Want to jump into the investing world, but aren’t sure about picking out your stocks and managing your own portfolio? An automated advisor can do all of that for you.
A robo-advisor is a digital platform that uses computer algorithms to build and manage a diversified portfolio based on your risk tolerance, financial goals, and other personal factors. It also automatically rebalances your portfolio based on market conditions and your investment objectives. While this sounds neat, a bot advisor can pose some significant risks. Before you invest, you need to weigh the pros and cons.
Benefits of an automated advisor
The popularity of bot advisors continues to grow. According to a study by international consultancy Deloitte, assets under management with the support of robo advisors could grow to more than $16 trillion by 2025 — about three times that of BlackRock, the world’s largest asset manager. In fact, robo-advisors may offer several features that will appeal to investors looking for a laissez-faire, no-hassle approach.
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costsA human financial advisor may charge a fee for assets under management (AUM) of 1% or higher. The Robo-Advisor’s AUM fee can range from 0% to 0.40%. To put that into perspective, the 1% annual AUM fee on an investment of $10,000 goes up to $100. The 0.25% AUM fee on an investment of $10,000 is just $25 per year.
diversification: Most of the bot advisors provide you with a questionnaire about your financial goals, risk tolerance and more. The algorithm uses these answers to recommend an investment mix.
Automatic rebalancingMarket conditions can shake up your investment mix, and may leave you too focused on one asset class — leaving you exposed to significant risks in the event of a downturn. When this happens, automated advisors rebalance your portfolio back to its original investment mix, sometimes by selling investments that have gone up and using the proceeds to buy those that have gone down.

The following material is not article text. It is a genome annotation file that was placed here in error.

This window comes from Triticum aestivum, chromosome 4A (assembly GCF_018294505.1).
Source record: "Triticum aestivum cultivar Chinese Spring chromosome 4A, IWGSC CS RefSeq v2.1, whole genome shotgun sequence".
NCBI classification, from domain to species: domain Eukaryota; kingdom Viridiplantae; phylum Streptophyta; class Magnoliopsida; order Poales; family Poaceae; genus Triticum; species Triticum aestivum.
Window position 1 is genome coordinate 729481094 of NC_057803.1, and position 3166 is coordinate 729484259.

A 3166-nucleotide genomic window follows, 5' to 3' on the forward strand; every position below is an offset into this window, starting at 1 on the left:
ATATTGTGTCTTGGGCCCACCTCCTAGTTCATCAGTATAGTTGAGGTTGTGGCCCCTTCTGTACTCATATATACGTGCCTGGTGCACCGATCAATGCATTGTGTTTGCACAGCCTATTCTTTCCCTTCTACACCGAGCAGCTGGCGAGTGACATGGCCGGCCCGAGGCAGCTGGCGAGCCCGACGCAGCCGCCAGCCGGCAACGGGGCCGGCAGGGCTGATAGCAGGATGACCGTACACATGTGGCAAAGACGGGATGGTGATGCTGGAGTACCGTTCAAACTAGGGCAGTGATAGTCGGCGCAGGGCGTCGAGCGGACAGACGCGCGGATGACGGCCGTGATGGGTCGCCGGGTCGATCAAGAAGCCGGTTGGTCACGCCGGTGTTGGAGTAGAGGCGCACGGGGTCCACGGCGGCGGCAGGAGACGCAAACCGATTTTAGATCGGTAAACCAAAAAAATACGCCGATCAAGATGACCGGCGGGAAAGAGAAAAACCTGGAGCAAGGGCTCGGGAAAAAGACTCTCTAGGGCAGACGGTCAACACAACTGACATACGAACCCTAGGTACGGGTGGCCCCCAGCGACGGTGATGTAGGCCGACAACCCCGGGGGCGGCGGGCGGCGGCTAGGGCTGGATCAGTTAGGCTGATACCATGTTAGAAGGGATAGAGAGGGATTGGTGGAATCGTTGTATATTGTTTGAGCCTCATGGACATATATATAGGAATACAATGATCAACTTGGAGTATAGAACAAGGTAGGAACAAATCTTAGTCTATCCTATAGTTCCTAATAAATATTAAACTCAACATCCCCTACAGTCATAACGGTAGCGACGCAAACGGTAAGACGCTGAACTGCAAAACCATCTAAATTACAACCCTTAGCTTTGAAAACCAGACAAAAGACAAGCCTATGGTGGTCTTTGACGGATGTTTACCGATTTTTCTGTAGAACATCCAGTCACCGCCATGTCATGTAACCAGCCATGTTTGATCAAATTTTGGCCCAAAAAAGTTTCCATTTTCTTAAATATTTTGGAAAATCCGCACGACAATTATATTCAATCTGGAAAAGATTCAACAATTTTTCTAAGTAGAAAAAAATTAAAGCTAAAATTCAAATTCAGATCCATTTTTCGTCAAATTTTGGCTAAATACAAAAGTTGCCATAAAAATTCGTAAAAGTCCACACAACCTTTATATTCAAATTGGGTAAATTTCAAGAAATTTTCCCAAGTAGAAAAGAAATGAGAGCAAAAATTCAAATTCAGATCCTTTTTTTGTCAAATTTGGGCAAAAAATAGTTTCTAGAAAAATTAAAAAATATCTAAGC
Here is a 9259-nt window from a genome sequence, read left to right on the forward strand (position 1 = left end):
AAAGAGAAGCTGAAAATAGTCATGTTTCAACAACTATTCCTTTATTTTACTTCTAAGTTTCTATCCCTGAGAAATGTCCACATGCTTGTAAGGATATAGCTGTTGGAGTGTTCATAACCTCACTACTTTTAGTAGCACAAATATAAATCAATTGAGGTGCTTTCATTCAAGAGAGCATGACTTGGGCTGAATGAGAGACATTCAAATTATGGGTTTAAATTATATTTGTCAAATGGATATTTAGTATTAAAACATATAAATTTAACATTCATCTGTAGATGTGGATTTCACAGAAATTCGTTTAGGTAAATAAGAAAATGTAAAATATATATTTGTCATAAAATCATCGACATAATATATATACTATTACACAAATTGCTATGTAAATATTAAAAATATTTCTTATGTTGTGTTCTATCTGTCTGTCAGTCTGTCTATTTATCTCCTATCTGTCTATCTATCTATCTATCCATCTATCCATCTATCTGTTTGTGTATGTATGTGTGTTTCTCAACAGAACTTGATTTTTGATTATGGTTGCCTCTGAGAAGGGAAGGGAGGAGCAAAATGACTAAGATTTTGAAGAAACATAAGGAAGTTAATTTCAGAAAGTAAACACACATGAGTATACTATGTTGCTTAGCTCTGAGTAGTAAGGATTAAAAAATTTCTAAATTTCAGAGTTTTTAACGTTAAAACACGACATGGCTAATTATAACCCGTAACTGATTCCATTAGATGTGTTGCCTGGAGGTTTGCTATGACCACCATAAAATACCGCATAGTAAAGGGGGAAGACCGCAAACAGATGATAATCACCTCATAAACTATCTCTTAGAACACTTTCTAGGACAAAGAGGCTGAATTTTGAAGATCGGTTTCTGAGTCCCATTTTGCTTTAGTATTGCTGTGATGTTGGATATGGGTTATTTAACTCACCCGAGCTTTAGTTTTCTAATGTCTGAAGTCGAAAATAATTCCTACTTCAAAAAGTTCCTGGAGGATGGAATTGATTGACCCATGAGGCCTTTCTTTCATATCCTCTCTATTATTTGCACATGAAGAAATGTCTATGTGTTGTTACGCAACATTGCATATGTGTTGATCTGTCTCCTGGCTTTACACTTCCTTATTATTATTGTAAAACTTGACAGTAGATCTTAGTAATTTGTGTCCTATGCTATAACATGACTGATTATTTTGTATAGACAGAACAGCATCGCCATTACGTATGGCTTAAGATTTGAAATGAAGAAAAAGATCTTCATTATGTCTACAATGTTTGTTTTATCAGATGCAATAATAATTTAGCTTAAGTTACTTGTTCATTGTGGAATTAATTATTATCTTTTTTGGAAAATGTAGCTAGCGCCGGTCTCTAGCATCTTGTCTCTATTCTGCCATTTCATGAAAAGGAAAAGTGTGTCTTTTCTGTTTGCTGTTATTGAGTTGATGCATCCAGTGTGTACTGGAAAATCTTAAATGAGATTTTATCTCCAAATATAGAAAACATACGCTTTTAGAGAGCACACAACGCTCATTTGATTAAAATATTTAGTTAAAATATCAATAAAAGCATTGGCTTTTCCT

The downside of robo-advisors
Despite the hype, bot consultants have their potential drawbacks:
hidden costs: Although bot advisors charge much lower management fees than traditional advisors, your money is still swallowed up by Expense ratios Or the fees charged by the funds in your wallet. Some may argue that you can simply open a file Discount brokerage account And invest in these funds yourself, completely avoiding AUM fees. There are plenty of online asset allocators that can recommend a customized investment mix, similar to how an automated advisor uses a survey.
fluctuating fees: Some bot advisors may increase their AUM fee as your balance increases. The more you invest with them, the larger the stake they take.
A little human interaction: If you’re on a paid plan or pay an extra fee, some bot advisors give you access to financial planners who can help you achieve other financial goals like paying off high-interest debt. But many plans do not provide access to human advisors at all. For those looking for a hybrid service that allows you to talk to a human consultant when you want to, your options may be limited.
Is an automated advisor right for me?
If you are comfortable with handing investment management over to advanced algorithms and specialists, and accepting limited investment options for potentially low fees, then an automated advisor may be in your pocket.
But if you are experienced or have little time to build your investment acumen, building and managing your own portfolio may be a better bet.
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The fraudulent shareholder Javier Simon has no financial position in any of the companies mentioned. Motley Fool has a profile Disclosure Policy.